Recent WorksSeptember 08 - October 22, 2022
Recent WorksSeptember 08 - October 22, 2022
We look at this group of Claude Viallat's paintings, standing before each of them with the memory of those works by him we have known since 1966, when he chose to repeat the same form on supports and canvases freed from the stretcher. There is within us this accumulation of memory in a lifetime of work developed day by day for more than half a century and whose origin melts into an even older temporality, that of caves, that time before painting, when man applied his hand flat on the stone walls and made of this trace, of this imprint, a fragile cry to mark his presence in the world.
We are in the solar blindness of this memory, that of a Mediterranean south where he paints; we are there, caught up in the sumptuousness of the color which makes other memory chords vibrate in us: the yellows and blues of Matisse, the Veronese greens, the velvet purple of chasubles, the flaming pink or the fiery red of bullfighting capes. We look at these canvases to detect something accidental, unexpected, and sometimes a little inappropriate; the surprise of a haphazard impregnation of color into the fabric—those parts where the color overflows and freezes in the overflowing layers of paint or, on the contrary, permeates deeply into the flatness of silence.We look at them for the flash of light in the white rings of the shapes or for the adventurous and liquid invasiveness of one color mixing with another. The uniqueness emerges despite the regular repetition of form: it appears from a patching of the canvas that Claude Viallat underlines or bypasses, from a casual fraying, from an intertwined rope retained by the eyelets, from a past passage inscribed in the very material of the support and with which he likes, jubilantly, to compose. All that is unpredictable and different in this obstinate bass-note in the work of a painter who has made repetition of the same form the basis of his pictorial practice––this "fruitful impasse" as he puts it––and which might be compared in another domain to the apparently repetitive music of Philip Glass and its imperceptible variations. Repetition, as we know, never leads to an identical replica, but summons up a discontinuity in the linear continuity of time; and it is indeed this relationship to time that Viallat, in his strange daily hand-to-hand encounter with it, expresses in his painting with strength and subtlety.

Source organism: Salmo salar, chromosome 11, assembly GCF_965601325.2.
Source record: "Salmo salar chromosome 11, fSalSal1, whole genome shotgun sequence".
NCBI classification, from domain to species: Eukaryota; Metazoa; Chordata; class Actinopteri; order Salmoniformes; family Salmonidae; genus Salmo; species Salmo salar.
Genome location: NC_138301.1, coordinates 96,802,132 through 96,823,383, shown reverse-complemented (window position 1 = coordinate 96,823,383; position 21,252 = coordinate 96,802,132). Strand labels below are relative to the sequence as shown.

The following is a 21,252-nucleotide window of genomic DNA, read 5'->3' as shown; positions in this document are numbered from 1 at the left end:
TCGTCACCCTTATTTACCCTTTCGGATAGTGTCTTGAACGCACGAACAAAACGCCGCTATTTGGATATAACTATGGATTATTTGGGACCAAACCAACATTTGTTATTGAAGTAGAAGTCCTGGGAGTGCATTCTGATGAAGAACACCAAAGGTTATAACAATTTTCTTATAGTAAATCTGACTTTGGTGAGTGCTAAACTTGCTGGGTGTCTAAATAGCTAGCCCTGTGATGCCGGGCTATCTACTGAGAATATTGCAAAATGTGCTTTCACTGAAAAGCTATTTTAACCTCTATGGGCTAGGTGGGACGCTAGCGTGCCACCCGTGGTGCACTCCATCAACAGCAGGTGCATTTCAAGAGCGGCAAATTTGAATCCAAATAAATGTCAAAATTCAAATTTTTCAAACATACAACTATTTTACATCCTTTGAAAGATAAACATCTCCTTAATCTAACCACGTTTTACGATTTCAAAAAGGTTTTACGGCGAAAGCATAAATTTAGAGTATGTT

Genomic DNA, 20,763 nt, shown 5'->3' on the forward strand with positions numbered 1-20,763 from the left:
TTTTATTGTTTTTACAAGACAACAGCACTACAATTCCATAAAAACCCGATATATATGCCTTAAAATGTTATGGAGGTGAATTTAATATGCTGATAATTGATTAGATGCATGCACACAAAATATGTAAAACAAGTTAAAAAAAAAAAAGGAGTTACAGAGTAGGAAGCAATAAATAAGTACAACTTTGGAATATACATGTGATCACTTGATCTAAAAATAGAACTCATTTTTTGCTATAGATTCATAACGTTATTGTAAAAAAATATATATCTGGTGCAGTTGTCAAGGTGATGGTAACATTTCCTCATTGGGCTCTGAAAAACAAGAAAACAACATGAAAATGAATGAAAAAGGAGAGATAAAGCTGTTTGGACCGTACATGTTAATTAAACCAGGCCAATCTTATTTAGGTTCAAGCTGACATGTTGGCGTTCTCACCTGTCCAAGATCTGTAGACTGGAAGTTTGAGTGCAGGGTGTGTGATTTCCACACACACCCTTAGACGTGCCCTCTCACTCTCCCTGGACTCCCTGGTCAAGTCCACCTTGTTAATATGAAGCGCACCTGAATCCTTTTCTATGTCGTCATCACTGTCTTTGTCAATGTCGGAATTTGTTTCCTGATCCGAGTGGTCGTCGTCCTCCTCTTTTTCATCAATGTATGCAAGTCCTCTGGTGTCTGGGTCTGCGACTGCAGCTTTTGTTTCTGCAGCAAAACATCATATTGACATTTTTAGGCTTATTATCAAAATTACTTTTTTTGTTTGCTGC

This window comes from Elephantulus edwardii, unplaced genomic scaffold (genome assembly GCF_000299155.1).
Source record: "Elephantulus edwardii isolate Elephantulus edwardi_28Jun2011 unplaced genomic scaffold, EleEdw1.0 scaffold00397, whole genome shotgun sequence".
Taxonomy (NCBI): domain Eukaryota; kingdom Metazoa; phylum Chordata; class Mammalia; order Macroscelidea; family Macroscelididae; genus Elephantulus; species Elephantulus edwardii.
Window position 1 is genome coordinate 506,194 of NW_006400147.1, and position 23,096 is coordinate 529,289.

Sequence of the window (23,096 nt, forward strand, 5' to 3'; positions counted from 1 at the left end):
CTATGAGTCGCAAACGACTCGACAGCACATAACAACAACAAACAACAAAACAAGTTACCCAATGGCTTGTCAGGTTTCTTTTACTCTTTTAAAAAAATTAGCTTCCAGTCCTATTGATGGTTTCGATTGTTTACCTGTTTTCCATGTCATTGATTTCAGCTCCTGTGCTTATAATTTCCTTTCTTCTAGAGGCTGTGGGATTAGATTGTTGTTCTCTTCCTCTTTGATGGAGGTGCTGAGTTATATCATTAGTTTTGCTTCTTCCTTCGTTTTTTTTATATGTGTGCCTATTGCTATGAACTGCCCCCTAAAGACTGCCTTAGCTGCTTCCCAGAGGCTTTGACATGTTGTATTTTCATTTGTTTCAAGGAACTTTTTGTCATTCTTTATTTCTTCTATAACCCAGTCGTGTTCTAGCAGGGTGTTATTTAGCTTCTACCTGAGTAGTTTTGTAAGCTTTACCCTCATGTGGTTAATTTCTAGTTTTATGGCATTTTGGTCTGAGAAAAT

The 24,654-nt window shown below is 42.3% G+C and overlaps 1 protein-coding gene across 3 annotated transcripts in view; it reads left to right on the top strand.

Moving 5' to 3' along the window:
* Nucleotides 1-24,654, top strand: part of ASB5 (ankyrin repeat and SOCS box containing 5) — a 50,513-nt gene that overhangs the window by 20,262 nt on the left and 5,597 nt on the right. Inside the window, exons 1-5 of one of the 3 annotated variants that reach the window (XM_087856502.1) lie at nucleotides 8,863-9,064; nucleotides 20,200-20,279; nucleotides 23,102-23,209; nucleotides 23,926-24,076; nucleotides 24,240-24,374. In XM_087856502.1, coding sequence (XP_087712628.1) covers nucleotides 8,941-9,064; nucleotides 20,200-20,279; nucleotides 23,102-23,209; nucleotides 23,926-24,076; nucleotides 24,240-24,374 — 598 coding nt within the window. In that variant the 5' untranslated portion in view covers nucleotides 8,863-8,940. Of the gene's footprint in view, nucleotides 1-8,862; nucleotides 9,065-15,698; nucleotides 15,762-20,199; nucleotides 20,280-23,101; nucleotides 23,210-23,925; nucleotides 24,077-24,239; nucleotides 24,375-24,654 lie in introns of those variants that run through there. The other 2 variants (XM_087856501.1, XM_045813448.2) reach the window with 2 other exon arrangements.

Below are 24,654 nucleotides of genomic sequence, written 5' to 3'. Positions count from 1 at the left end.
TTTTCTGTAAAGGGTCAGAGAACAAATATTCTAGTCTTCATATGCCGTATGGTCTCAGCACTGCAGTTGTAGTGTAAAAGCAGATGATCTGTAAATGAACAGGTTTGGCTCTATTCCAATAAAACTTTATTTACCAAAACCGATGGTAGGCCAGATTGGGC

Every morning he leans over this canvas, "an arena for action,” and stands in expectation of a new discovery, a new astonishment, an overflowing, the anticipated happiness that keeps him alive. Every morning a new horizon rises on the still bare canvas, when all memory fades and everything comes closer. Everything becomes possible again on the carnal surface of the fabric, in the epiphanic surprise of a saturation entrusted to the liquid color.
We look at this recent series of fragments of military tarpaulins, thick supports that have suffered the assaults of time and light. Through the effects of exposure, the trace of the ropes that covered them has been inscribed on them as though they were a photographic plate; a visible memory of what was there and is no longer; a memory like that which can be found on the very old walls of abandoned houses where the presence of the paintings that adorned them can still be seen in the differentiated fading of the color. One thinks of Viallat's first works in the 1960s, of the experimentation with methylene blue, which the sun gradually attenuated until it disappeared. Nothing could have enchanted him more than to find the visible signs of this struggle between matter, sunlight, and time.We stand in front of them today whilst he has affixed his own shapes and colors to these tarpaulins, creating a double presence: that of the ropes themselves and that of their solarised memory marked on the fabric. He has sometimes covered these ghostly lines, but he has also chosen to go around them in order to leave them clearly visible, like another motif to accompany his own, recognizable among all. Sometimes nature's interventions impose this withdrawal and humility on the artist and the artists of Supports/Surfaces have often practiced it, letting rust, fire, or the sun act on the works. However, it can also happen that an artist wants to enter this combat to affirm, as Viallat does, the singular power of painting––that of a gesture that always seeks to modify, to transgress, to subvert the material, to provoke that visual pleasure which is always a little euphoric when on these poor supports, on the rusticity of recycled materials, on the roughness of tarpaulins diverted from their use and destined for the scrap heap, the sumptuous and sensual beauty of a southern sun where the exhilarating marriage of man and the world is celebrated.
Bernard Collet, 2022
Artist : Claude Viallat
Ceysson & Bénétière
956 Madison Avenue
10021 New York
T: +1 646 678 3717